The following is an excerpt from a joint blog with Education Design Lab. We encourage you to read the full blog post.
Education Design Lab (the Lab) and Credential Engine announce a partnership to support community college systems and related state agencies in their efforts to prepare for the heightened expansion of skills-based learning and hiring. This partnership will help multiple stakeholders — but especially learners and workers — navigate the growing credential landscape and embark on paths with strong workforce outcomes.
The Lab is working with 24 community colleges across the country to launch “micro-pathways” that are designed to make learners’ skills digitally visible to employers who may want to hire them. Co-designed with learners and employers, micro-pathways are defined as two or more stackable credentials, including a 21st century skill micro-credential, that are flexibly delivered to be achieved within less than a year and result in a job at or above the local median wage. By combining this work with the principles of credential transparency, we can create more impactful pathways for learners and earners.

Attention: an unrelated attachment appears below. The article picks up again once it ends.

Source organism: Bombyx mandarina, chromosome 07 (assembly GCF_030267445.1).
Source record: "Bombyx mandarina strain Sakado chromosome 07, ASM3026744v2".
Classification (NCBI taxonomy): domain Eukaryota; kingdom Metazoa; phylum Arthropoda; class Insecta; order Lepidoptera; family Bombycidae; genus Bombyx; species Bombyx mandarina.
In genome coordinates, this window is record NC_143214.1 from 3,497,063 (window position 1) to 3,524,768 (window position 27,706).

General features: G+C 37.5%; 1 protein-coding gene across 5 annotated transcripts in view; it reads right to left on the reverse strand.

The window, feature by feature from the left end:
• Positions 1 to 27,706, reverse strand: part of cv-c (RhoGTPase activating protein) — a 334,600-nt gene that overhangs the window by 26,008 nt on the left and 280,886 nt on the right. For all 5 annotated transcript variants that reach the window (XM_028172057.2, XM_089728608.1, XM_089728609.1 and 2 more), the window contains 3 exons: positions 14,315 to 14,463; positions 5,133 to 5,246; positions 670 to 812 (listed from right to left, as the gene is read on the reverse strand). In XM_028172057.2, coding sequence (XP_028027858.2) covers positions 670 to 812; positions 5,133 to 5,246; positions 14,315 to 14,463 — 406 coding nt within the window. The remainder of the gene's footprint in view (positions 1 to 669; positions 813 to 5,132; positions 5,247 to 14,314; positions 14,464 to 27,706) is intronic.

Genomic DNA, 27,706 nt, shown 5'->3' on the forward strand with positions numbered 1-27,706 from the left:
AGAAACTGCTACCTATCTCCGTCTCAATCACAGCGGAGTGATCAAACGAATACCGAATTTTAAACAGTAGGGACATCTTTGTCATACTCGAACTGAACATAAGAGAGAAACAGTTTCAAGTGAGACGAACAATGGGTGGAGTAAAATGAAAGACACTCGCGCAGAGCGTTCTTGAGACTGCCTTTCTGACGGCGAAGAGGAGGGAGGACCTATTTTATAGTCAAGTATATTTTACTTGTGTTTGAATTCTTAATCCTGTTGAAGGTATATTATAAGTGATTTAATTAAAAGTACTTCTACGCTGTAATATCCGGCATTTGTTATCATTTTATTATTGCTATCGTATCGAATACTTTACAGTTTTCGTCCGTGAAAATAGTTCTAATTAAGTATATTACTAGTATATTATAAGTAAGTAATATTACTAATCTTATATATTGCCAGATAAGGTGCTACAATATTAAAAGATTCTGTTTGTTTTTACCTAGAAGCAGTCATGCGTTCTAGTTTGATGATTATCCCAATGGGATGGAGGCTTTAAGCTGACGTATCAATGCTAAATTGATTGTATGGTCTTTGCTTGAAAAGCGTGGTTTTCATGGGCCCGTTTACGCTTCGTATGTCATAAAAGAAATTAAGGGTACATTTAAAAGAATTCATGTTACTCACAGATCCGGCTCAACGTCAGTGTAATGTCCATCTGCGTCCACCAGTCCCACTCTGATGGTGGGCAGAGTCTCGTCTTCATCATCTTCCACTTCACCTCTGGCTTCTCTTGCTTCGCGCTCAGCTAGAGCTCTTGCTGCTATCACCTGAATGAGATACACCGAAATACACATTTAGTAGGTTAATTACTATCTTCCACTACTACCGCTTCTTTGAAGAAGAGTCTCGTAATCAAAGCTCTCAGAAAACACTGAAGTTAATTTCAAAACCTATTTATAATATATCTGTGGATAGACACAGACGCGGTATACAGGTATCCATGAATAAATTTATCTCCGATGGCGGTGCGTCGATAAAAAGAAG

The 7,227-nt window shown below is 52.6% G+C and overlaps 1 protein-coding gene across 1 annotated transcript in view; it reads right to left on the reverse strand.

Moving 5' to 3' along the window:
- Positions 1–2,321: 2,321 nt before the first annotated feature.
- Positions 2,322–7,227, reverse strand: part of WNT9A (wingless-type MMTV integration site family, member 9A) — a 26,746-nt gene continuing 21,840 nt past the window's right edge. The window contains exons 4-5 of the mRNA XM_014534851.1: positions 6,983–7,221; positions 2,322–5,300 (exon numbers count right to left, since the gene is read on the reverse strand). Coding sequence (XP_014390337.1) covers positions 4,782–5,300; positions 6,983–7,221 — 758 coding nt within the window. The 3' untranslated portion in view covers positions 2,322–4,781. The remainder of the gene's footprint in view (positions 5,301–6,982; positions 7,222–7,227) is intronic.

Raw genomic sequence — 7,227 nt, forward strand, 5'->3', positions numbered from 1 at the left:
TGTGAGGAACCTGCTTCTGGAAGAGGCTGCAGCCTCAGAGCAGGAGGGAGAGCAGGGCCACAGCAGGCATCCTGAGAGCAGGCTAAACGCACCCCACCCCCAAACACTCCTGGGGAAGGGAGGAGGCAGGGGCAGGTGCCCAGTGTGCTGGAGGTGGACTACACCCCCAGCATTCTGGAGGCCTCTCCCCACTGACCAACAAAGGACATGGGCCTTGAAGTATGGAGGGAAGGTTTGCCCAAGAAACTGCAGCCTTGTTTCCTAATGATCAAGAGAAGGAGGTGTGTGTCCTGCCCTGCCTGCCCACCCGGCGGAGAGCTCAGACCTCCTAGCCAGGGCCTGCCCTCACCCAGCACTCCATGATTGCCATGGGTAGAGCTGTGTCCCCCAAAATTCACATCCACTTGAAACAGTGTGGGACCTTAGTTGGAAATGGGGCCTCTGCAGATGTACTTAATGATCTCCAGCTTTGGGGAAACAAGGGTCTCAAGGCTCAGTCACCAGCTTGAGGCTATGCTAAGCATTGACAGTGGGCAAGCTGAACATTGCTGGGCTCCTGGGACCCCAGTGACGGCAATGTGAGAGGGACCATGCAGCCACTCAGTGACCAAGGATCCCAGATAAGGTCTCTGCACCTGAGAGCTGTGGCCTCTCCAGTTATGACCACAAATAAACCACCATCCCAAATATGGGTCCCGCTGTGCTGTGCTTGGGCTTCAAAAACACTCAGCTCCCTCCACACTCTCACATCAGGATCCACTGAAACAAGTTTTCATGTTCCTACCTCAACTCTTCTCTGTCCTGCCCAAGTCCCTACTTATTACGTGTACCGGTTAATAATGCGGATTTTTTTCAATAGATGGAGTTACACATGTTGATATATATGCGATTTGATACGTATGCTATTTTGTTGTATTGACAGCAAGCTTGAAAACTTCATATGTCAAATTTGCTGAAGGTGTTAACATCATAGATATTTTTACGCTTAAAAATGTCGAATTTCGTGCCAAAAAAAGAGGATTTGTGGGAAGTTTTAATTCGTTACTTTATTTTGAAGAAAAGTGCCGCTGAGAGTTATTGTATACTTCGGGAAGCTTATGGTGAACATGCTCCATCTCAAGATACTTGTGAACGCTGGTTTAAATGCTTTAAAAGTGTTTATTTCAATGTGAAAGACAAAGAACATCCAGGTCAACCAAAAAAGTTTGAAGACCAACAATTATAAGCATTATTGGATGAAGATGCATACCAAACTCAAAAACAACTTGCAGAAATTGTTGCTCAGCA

This is why the Lab and Credential Engine are working together to build community college pathways that are connected using a shared data structure for credential and skill transparency.
This partnership advances the work of the Community College Growth Engine Fund (CCGEF, or the Fund for short), which is designed to meet the urgent demand from community college leadership for support to deliver skills-focused, market-driven education as regions struggle to mitigate the growing skills gap.
The Lab and Credential Engine have shared determination to proactively respond to equity issues by closing opportunity gaps and elevating learner-earners through voice, visibility, and supportive open data infrastructure.